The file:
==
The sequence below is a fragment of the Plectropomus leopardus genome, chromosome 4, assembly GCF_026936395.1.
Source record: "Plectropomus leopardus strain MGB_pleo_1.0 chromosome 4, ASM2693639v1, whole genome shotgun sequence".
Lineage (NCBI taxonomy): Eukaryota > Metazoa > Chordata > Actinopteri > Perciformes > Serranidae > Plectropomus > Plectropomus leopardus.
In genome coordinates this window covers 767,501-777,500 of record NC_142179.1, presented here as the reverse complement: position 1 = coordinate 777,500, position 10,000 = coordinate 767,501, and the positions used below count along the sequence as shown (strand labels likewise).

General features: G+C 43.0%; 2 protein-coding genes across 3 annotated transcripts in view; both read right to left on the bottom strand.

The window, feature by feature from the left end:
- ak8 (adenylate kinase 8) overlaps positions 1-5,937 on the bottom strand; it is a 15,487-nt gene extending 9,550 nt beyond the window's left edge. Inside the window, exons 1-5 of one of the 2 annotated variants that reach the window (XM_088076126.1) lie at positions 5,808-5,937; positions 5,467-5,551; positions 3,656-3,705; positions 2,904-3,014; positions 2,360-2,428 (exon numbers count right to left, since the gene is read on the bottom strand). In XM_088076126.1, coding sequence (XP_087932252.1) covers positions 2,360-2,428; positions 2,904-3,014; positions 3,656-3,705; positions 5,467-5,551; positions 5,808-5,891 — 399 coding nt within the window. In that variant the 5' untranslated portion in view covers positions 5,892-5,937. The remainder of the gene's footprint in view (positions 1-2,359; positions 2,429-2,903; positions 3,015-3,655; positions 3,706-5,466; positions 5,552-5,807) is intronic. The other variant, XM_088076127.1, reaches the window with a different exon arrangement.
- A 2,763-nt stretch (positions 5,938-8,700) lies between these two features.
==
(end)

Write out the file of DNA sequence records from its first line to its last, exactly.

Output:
The sequence below is a fragment of the Plectropomus leopardus genome, chromosome 4, assembly GCF_026936395.1.
Source record: "Plectropomus leopardus strain MGB_pleo_1.0 chromosome 4, ASM2693639v1, whole genome shotgun sequence".
Lineage (NCBI taxonomy): Eukaryota > Metazoa > Chordata > Actinopteri > Perciformes > Serranidae > Plectropomus > Plectropomus leopardus.
In genome coordinates this window covers 767,501-777,500 of record NC_142179.1, presented here as the reverse complement: position 1 = coordinate 777,500, position 10,000 = coordinate 767,501, and the positions used below count along the sequence as shown (strand labels likewise).

General features: G+C 43.0%; 2 protein-coding genes across 3 annotated transcripts in view; both read right to left on the bottom strand.

The window, feature by feature from the left end:
- ak8 (adenylate kinase 8) overlaps positions 1-5,937 on the bottom strand; it is a 15,487-nt gene extending 9,550 nt beyond the window's left edge. Inside the window, exons 1-5 of one of the 2 annotated variants that reach the window (XM_088076126.1) lie at positions 5,808-5,937; positions 5,467-5,551; positions 3,656-3,705; positions 2,904-3,014; positions 2,360-2,428 (exon numbers count right to left, since the gene is read on the bottom strand). In XM_088076126.1, coding sequence (XP_087932252.1) covers positions 2,360-2,428; positions 2,904-3,014; positions 3,656-3,705; positions 5,467-5,551; positions 5,808-5,891 — 399 coding nt within the window. In that variant the 5' untranslated portion in view covers positions 5,892-5,937. The remainder of the gene's footprint in view (positions 1-2,359; positions 2,429-2,903; positions 3,015-3,655; positions 3,706-5,466; positions 5,552-5,807) is intronic. The other variant, XM_088076127.1, reaches the window with a different exon arrangement.
- A 2,763-nt stretch (positions 5,938-8,700) lies between these two features.